Embracing boredom these holidays

I love the idea of boredom! To me boredom means ‘freedom!’ to do whatever I want. It means I have enough time to breathe, to think, to dream, and to create! In the end boredom leads to enjoyment and creation. But try telling your kids that! Kids equate boredom with the end of the world! And if they are at school five days a week, with after school activities and weekend parties and events, no wonder they find boredom hard to cope with. They are used to being busy, entertained, engaged, and rushed!

But boredom is one of the best emotions our kids can feel. I encourage my kids to embrace it!

“Embrace the boredom!,” I say. “That’s where creativity begins!”

I’m enthusiastically greeted with groans. Isn’t boredom painful?! But no matter what the kids say, I stick to my guns. One of my kids is particularly good at wearing me down when it comes to wanting a turn on the iPad. Once I told him that we should celebrate our boredom, as it’s an opportunity for our creativity to grow. He took this as a cue to run up and down the hallway screaming joyously “I’m bored! I’m bored!” at the top of his lungs. I think I promptly handed him an iPad!

My kids say “I’m bored” a lot! Whenever they tell me they’re bored, I say “that’s great! Go and find something to do.” Or “That’s great! What a good opportunity to discover your next creative idea.” And often, “Great! Here’s a job I need you to do.”

This has meant the kids love to read books, they love to draw, they love to climb trees, they teach themselves musical instruments, languages and how to solve Rubix cubes. For some of these things they have used screens to research the answers. They are heaps smarter than me and they love to learn! They also argue a lot. I’ve come to accept that the arguing is part of them growing in their personalities, learning how to work together, prove their point, how to compromise, how to give-in and how to make up! I could just put a screen in front of them, we’d get some peace for a while, but they wouldn’t be so close. So we just embrace the wrestling and the noise that often comes with boredom, or we move far away!

Without giving our kids the freedom to be bored and to come up with ideas for how to entertain themselves they wouldn’t have the opportunities to do the things we got to do as kids, like:

  • street billy-cart races
  • under the table cubby houses
  • designing their own tree-house
  • making a sculpture or master piece that they are proud of making just because they wanted to
  • learning a new skill, like knuckles, skipping, climbing, elastics
  • making obstacle courses and racing each other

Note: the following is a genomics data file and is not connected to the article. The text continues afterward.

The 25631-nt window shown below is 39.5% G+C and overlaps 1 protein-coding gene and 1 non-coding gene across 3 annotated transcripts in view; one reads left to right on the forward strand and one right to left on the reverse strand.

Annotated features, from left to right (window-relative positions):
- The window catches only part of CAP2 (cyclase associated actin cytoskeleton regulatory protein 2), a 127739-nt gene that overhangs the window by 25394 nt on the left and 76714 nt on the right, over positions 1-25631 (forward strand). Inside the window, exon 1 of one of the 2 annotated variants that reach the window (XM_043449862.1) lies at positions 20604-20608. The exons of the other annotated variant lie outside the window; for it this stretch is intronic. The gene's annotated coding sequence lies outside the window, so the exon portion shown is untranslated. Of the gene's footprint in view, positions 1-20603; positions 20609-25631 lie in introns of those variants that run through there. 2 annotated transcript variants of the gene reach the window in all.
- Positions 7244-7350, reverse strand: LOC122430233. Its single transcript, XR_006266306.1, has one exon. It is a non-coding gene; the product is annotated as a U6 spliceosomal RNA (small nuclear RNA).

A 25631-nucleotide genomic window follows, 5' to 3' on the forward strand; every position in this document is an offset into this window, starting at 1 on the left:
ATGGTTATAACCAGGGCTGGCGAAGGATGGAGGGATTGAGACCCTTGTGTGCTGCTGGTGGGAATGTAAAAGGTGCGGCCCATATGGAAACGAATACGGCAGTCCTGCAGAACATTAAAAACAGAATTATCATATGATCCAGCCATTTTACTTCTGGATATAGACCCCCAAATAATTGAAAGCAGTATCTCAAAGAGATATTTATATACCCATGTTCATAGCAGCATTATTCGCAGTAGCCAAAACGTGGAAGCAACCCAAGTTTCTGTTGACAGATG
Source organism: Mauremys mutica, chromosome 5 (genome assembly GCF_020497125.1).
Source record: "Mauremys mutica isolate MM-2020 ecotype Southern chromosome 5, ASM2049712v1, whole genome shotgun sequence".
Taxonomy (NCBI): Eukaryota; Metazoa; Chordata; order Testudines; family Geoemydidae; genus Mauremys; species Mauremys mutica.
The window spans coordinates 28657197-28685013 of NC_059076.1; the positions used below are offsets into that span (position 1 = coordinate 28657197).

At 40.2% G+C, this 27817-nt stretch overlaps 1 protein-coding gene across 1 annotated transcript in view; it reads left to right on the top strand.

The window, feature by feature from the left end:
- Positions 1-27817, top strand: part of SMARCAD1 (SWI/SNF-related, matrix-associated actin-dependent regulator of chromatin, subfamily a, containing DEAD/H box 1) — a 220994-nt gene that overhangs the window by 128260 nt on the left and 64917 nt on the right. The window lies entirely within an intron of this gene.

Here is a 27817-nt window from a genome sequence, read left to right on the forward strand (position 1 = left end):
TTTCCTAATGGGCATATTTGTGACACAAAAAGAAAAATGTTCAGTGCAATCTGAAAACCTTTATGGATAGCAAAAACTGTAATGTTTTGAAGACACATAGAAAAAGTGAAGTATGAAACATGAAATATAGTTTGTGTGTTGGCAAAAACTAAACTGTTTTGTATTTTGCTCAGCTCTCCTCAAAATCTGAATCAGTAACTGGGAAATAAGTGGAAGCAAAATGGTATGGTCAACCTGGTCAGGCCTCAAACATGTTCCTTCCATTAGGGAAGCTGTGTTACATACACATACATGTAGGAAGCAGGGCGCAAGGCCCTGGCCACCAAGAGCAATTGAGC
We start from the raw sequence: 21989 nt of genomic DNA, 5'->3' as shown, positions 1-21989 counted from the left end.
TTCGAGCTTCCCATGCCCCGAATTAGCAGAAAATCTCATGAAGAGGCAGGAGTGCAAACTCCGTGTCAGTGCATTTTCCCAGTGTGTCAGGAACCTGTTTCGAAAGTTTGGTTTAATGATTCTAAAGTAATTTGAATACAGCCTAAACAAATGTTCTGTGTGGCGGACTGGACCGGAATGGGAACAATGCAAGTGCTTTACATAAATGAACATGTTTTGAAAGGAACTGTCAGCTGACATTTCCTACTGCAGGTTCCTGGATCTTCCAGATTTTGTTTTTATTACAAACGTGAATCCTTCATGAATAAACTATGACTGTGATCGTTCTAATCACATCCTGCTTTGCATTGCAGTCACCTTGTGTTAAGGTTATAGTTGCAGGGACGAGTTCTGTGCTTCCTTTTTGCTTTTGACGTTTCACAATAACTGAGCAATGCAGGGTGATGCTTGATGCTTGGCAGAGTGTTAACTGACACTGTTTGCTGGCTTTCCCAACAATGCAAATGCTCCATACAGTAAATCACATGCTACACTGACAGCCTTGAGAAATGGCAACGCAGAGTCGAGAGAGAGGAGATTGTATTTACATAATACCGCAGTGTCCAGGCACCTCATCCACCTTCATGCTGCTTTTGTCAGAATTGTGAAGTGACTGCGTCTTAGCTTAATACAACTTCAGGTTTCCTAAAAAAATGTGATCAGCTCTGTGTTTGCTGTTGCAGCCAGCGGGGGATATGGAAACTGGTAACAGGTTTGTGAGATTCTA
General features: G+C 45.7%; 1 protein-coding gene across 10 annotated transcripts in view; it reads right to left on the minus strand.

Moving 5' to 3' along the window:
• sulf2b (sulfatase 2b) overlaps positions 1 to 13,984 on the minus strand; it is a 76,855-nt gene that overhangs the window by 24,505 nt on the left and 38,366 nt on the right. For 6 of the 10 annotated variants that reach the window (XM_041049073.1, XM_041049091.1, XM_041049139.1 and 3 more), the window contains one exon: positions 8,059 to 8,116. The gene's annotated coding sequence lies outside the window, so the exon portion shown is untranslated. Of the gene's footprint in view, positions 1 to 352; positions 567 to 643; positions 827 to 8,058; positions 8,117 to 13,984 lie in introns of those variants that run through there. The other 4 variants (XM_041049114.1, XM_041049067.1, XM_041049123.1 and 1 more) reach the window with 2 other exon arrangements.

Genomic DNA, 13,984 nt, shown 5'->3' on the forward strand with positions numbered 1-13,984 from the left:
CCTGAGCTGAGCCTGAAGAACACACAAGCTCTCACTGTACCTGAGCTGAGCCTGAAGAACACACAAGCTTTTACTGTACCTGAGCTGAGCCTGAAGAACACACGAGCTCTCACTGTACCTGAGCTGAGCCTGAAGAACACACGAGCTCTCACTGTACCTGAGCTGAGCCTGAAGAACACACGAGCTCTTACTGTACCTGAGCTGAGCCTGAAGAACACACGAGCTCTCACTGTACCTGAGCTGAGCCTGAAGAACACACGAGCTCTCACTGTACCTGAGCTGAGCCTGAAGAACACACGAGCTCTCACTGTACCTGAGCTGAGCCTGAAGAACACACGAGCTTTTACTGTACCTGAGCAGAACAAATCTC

If we give our kids room and space to be creative, they will be more creative in their jobs when they grow up, they will have a stronger identity in themselves, knowing what they can do and what they love to do, they will build stronger relationships with each other.

Here are 4 ideas for encouraging creativity through boredom:

  1. Create boundaries. Think about what the ideal amount of screen time you want your child to have is, and stick to your guns. Maybe hold off on screen time ’til the end of the day so that your kids can get used to finding things to do first.
  2. At the beginning of the holidays get your kids to make a list of things they would love to do. Let them include screen-time, but also get them to include three things to do outside, three things to do with friends and siblings, three artistic things, three things to learn… and anything else you can think of.
  3. Send them outside often. Give them a few ideas, but leave them to their own devices a bit. Don’t try to jump in on the arguments, give them a chance to work it out. Let them use tools!
  4. Make a craft box with a few activities in it, for a quick go-to when they can’t think of what to do.
  5. Or if all else fails, read them these fantastic quotes on boredom (below). I always find that reading quotes to the kids sends them running to find something to do!!

So have fun these holidays! Don’t feel bad when your kids say that they’re bored, it’s a sign that you’re doing a good job and encouraging their creativity!

What sort of things do your kids get up to when they’re bored?


Great quotes on boredom:

Boredom is just the reverse side of fascination: both depend on being outside rather than inside a situation, and one leads to the other. Arthur Schopenhauer

Your true traveller finds boredom rather agreeable than painful. It is the symbol of his liberty – his excessive freedom. He accepts his boredom, when it comes, not merely philosophically, but almost with pleasure. Aldous Huxley

There are no uninteresting things, only uninterested people. G.K. Chesterton

Is life not a thousand times too short for us to bore ourselves? – Friedrich Nietzsche

“I’m bored” is a useless thing to say. I mean, you live in a great, big, vast world that you’ve seen none percent of. Even the inside of your own mind is endless, it goes on forever, inwardly, do you understand? The fact that you’re alive is amazing, so you don’t get to say ‘I’m bored.” – Louis C.K.

Millions long for immortality who don’t know what to do with themselves on a rainy Sunday afternoon. – Susan Ertz

The cure for boredom is curiosity. There is no cure for curiosity. – Ellen Parr